Wullie Elliott Positive Images of Ageing
Bellshill resident Wullie Elliot took up photography at the age of 67. Five years on, he’s developed a considerable mastery of the craft, pursuing his interest in documentary photography.
For Art Is Everywhere, Wullie has created a stunning series of portraits showing older people in a positive light. From ‘Margaret’ at her sowing machine to ‘Raymond’ with his French horn, Wullie’s work depicts older people doing the things that they love, which provide them with purposeful living in later years.
Margaret 70, worked as a seamstress all her working life. Since retiring Margaret maintained her skills by continuing to do clothes alterations but also uses the skill base creatively making her own styled handbags, Harris Tweed masks and other things such as tea cosies. Margaret feels that her sewing provides her life with purpose, and it is her ‘happy place’.
David is 68 and is keen gardener. He worked for years as a teacher until he retired a few years ago. Although David spends a lot of time in his garden, he finds himself taking more and more pictures with his mobile phone. The picture hanging on the wall was a turning point for David, as he liked it so much that he printed it and got a frame to mount on a wall in his home. He now takes images of family and friends and gets them framed. David finds a great amount of pleasure giving family and friends the pictures which he has created, and his hobby is helpful in keeping him and his family in touch with everyone.
Raymond, 72, was a much in-demand horn player when younger. He gave up playing in the early 1980s to concentrate on his young family and his academic career. After retiring, he decided to take up the horn again and “finally master this instrument before I pop my clogs.” He now plays with the Lanarkshire Cecilian Orchestra and is delighted to be their soloist in their performance of Mozart’s First Horn Concerto in 2023.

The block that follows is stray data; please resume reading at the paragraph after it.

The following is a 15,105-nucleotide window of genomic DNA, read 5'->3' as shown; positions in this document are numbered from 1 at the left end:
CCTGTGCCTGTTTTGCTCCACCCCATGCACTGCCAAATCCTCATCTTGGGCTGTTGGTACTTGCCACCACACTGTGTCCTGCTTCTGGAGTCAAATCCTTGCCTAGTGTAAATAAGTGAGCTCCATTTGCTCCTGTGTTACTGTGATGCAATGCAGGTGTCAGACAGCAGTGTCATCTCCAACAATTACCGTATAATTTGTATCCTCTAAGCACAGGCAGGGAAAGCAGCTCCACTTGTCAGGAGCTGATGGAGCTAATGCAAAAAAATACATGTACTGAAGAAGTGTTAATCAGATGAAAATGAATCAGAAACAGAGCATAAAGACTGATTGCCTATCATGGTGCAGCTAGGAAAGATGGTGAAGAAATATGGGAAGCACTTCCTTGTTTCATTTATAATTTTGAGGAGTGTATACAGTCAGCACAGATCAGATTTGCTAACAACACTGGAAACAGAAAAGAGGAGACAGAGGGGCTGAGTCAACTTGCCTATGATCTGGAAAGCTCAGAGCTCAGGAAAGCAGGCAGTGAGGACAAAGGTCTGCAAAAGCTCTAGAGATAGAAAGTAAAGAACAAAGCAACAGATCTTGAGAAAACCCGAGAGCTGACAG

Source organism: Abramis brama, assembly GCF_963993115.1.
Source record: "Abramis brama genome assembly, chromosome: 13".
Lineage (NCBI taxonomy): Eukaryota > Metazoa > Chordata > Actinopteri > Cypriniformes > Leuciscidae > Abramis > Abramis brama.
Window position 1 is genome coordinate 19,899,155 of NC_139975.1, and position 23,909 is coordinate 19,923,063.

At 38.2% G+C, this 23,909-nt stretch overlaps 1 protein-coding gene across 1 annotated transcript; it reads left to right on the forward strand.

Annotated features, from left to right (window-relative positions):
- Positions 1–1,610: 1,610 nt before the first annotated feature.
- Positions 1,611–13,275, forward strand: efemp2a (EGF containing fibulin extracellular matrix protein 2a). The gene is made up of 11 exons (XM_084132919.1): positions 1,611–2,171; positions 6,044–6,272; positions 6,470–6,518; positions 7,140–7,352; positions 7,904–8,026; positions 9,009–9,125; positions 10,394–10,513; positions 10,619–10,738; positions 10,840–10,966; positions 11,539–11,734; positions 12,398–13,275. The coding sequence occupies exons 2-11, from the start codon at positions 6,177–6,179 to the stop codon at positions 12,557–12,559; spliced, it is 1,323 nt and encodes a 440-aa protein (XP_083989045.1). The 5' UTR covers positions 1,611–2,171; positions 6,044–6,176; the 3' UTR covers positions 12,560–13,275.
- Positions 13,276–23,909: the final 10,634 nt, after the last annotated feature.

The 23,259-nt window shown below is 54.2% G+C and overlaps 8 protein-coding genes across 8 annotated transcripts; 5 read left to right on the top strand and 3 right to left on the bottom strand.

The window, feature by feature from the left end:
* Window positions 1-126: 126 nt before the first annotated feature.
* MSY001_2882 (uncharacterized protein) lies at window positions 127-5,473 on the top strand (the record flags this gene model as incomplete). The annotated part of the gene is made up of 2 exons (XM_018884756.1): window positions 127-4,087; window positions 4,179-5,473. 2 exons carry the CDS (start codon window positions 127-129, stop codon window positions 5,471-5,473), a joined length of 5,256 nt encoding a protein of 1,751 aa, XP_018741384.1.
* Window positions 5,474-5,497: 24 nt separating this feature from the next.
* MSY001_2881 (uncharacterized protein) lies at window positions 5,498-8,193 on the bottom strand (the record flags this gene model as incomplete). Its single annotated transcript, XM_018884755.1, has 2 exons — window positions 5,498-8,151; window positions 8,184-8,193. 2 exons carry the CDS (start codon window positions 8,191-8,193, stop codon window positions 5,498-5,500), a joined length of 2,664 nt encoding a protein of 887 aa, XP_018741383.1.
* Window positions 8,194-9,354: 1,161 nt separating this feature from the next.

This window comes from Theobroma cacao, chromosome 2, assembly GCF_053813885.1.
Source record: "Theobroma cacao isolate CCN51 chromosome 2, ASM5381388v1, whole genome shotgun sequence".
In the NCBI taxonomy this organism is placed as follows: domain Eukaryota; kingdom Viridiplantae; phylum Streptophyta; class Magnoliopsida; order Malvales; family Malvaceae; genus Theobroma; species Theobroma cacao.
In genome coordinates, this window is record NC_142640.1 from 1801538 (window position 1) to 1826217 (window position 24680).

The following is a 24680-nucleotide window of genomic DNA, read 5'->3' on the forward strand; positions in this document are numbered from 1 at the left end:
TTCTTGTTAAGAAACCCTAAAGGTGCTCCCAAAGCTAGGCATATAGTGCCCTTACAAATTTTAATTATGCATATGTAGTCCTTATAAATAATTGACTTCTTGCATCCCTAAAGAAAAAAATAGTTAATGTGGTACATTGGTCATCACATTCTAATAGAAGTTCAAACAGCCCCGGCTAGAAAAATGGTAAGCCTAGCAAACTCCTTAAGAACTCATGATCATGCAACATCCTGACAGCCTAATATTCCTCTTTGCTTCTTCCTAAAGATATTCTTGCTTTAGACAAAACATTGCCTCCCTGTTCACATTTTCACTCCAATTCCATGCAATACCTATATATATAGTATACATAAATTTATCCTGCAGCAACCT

Janice is 67 and is a retired non-nursing hospital worker. Janice retired early through ill-health, but she was determined not to spend her time sitting at home. Janice found out that the local library ran a book club which she joined. She is currently a regular member of the Crafternoon Group that runs weekly from Motherwell Library. Janice loves attending the group as she has built up a friendship circle which are very supportive and always on hand to help one another. Janice looks forward to the group meetings, which give her structure and meaning to her life. They provide a place where she can be creative as well as be a meaningful part of a group that does so much for the local community.
Roger is 77. Living his formative years in ‘The Timbers’, viewing the fertile Clyde valley to the front and dramatic Steel production activity to the rear, ingrained in him an affinity with, and passion for recording the landscapes of work. Following recovery, after a spinal tumour removal at the age of 59, he decided to swap the corporate world for Art School. He loves the physicality of working with paint and mixed media to produce images and comments “it can be extremely rewarding and occasionally equally frustrating, but as long as I am fortunate enough to work with mark making materials it is unlikely to stop”.
This year, 2022, some of Roger’s work was exhibited as the ‘Craig and Beyond’ at the Cultural Centre Bellshill for the 30th anniversary of the closure of the Ravenscraig.
Trisha is a widow aged 66 who is a retired council care home worker that has for the past several years been a Therapet volunteer. One of Trisha’s dogs, Bruce, had previously won the ‘Therapet of Year’, which is an award given by Canine Concern Scotland where Trisha and Bessie currently volunteer. It is recognised that when people interact with a friendly pet it can help with many physical and mental health issues. Trisha gets rewarded for her time and effort volunteering when she sees people young and old give positive responses to her pets. Trisha’s work with the dogs also is a benefit by providing her with a sense of purpose and an opportunity to continue a caring role within her community and further afield.
Sylvia is 76 and plays oboe in the Lanarkshire Cecilian Orchestra. She began playing in her school days but took it up seriously in her late 50s. She worked through the grades and gained a performance diploma at 64. Playing in the orchestra gives her a great deal of enjoyment. It gives her a purpose, a sense of achievement and a feeling of belonging. It brings her friendship and fun and pride in the orchestra giving musical pleasure to the audiences attending our concerts.
View more of Wullie’s work at:
500px Gallery: wullbehere